The landscape of business and how we work has changed forever.
As someone who coaches and supports people, I wanted to know more about these changes’ effects. As a dad and having my own business, I felt the need to speak to other business dads to understand their challenges in growing a business and being a leader, all while trying to be the best dad they could be.
I started interviewing business dads just before the end of 2021. My goal was to interview 50 business dads in different sectors to see their biggest challenges, frustrations and fears in the ever-changing situations that we all face today.
Before we start discussing the challenges, this was not in any way to deflect business mums’ challenges, frustrations and fears. All working partners try to do the best for their children and work.
There are similar and different challenges for mums and dads, my focus was on dads, and I wanted to learn and develop from others in my situation. Naively, I thought this might take one or two months, but here we are six months later.
The most difficult part of the process was setting up the interviews in the first place – everyone was so busy and lacked time; this is one of the themes that came out.
My starting question to the interviewees was, “what is the biggest frustration of being a business dad?” This was followed by: “what’s the greatest fear of that frustration?” After 50 interviews, three reoccurring themes came up.
- Lack of time
- Lack of engagement
- Defining Success
In this post we will talk about a lack of time and challenge it brings.
Lack of Time
The most discussed points were about lack of time and trying to balance spending enough time on the business to drive it forward while making sure that there was a time in the day and week to spend with their children.
As one interviewee mentioned:
“The worry and a conundrum is the need to be present with the kids. But I also want to drive the business to be the best it can be so that when they’re a little bit older, I’ve got even more free time.”
The problem is that we still have the mindset that more is better and not that better is better. For example, I was told by one dad:
“I used to work 60 hours per week and wear it as a badge of honour. I was proud of being the first one in office and the last one out.”
There is always this juggle between the business and the children, hoping that one day you will have that free time to spend with your family. However, the events of the last two years have shown us that nothing is set in stone. There has been a lot of evidence surrounding the idea of delayed happiness and the problems it causes.
Park et al. (2021) noted that when people see happiness as an investment, they believe that working hard and sacrificing opportunities for happiness now will contribute to greater future happiness. But this leads to negative effects and implications for self-regulation and emotions.
One retired business dad I spoke to talked about the guilt of losing the early years.
“My biggest fear is losing touch with my children’s early years and worrying about not playing a big enough part in them, not just in their upbringing, but also in their emotional development.”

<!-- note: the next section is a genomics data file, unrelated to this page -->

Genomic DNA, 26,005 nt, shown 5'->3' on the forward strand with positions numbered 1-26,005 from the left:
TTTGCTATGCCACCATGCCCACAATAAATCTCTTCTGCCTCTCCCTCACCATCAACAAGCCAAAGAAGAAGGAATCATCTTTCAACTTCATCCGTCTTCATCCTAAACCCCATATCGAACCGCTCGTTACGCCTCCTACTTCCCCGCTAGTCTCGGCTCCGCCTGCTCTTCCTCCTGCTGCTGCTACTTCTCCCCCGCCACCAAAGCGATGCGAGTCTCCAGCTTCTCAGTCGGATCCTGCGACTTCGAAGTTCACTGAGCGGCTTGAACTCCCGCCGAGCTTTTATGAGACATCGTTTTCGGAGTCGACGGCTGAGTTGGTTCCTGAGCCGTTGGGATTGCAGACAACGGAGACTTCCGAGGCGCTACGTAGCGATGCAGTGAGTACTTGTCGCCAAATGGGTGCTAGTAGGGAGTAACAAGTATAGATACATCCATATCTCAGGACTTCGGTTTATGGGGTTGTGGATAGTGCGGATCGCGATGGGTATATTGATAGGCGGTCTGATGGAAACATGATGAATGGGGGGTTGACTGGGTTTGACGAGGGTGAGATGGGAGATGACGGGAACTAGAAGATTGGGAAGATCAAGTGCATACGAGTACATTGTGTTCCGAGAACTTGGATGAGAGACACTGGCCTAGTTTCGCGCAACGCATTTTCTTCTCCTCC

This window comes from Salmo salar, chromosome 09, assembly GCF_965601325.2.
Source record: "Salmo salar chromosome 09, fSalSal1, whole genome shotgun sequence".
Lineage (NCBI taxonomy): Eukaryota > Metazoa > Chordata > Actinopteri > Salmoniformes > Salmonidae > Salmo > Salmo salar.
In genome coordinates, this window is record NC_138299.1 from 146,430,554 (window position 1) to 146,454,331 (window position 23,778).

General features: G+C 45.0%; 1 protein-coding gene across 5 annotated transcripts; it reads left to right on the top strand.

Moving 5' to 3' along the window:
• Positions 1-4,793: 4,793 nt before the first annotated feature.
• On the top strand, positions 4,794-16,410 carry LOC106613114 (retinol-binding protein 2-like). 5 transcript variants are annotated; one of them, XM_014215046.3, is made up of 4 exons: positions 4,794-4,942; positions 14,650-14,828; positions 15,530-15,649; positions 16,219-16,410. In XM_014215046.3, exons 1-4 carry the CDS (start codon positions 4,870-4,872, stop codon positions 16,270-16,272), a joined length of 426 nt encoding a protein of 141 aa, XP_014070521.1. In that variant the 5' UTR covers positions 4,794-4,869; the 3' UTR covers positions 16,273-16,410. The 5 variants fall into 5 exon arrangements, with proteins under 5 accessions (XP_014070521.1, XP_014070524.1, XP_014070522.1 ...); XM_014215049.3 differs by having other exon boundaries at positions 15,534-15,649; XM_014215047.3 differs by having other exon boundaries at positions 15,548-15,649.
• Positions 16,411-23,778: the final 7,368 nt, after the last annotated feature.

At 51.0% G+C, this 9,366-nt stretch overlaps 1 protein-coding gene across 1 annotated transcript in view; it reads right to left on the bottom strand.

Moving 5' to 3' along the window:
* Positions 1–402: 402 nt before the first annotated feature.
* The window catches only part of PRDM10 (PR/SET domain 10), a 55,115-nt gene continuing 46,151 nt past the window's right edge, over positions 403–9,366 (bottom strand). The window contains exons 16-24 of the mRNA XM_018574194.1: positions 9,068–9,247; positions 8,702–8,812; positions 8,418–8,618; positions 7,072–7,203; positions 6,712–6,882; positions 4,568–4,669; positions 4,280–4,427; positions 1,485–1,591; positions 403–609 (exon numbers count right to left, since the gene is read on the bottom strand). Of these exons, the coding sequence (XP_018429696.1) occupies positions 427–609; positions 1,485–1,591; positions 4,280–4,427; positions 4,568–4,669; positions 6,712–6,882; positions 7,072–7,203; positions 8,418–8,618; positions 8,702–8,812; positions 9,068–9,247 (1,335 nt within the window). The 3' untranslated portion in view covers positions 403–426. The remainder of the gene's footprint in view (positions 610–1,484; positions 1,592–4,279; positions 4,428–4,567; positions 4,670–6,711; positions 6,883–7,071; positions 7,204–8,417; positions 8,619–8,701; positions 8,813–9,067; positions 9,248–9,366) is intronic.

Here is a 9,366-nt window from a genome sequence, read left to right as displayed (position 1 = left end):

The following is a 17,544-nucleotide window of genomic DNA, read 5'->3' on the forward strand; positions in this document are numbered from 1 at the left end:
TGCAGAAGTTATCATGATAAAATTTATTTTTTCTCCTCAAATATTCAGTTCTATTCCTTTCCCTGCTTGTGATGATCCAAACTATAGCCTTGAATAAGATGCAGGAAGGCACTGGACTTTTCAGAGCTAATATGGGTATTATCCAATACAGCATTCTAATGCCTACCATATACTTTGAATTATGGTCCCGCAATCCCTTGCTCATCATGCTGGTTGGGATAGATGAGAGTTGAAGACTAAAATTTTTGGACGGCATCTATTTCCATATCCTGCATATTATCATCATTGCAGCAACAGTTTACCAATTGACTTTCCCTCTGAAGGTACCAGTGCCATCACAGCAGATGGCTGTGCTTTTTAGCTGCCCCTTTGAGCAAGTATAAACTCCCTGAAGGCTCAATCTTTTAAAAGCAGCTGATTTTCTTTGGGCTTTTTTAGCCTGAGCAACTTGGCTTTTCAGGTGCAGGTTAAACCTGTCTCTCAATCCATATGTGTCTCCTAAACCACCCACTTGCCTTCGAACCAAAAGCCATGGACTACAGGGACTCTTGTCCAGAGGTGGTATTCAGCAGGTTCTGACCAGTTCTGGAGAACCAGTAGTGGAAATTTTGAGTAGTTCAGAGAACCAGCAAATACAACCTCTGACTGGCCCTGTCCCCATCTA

We are complex beings. Therefore, it’s clear how this thinking can affect your performance as a dad and a business leader. I have worked in professional sports, and focusing only on an athlete’s performance in the gym and training pitch can be easy. However, what happens outside of the training ground significantly affects performance.
A recurring theme in my interviews was the idea of spending quality time with their children and making things as memorable as possible. One business dad spoke about the pressure of thinking of different things to do with his children. It might be the case that it’s about just spending time with the family, creating that environment to be with them.
Simply playing football in the back garden or drawing with them can be enough. I always felt that we, as dads, place massive amounts of pressure on ourselves. We talk lots about pillars (dad, husband, business founder, business leader, brother etc). And what happens if there is a lack of time in each of the pillars.
What adds to this lack of time is the number of daily decisions that business dads need to make. The overwhelming feeling regarding high amounts of information, decisions, and challenges has a massive impact on stress and anxiety levels. The best response I heard to this was:
“I am spinning six to seven plates every day, and it is impossible to understand which is the most important plate to focus on.”
As this situation highlighted, we must understand that this level of decision-making and stress comes with a personal cost.
“I was getting over 120 emails a day, on top of phone calls, meetings, and real work to do. I was working 80 hours a week, 52 weeks a year, and unable to manage my own business.
I was so personally affected by it that when I start work at the beginning of the week, I’m already stressed; muscles contract because I fear what’s coming. It is taking a long time to come down.”
How do you think this stress will affect your ability to be a dad?
Do we, as business dads, create space and the time to recover from this continued pressure? Often not. We will go from the role of business leaders into the role of Dad, sometimes in the space of a few steps if working from home. We need to find a way to ensure that we can regulate the pressure.
Check out the business dads pathway to find out how we deal with a lack of time.
Find out more about me here.https://www.linkedin.com/in/lee-eldridge/
Park, L. E., Fujita, K., Naragon-Gainey, K., Radsvick, T. M., Jung, H. Y., Xia, J., Ward, D. E., Paravati, E., Weng, J., Italiano, A., & Valvo, A. (2021). Happiness—To enjoy now or later? Consequences of delaying happiness and living in the moment beliefs. Emotion.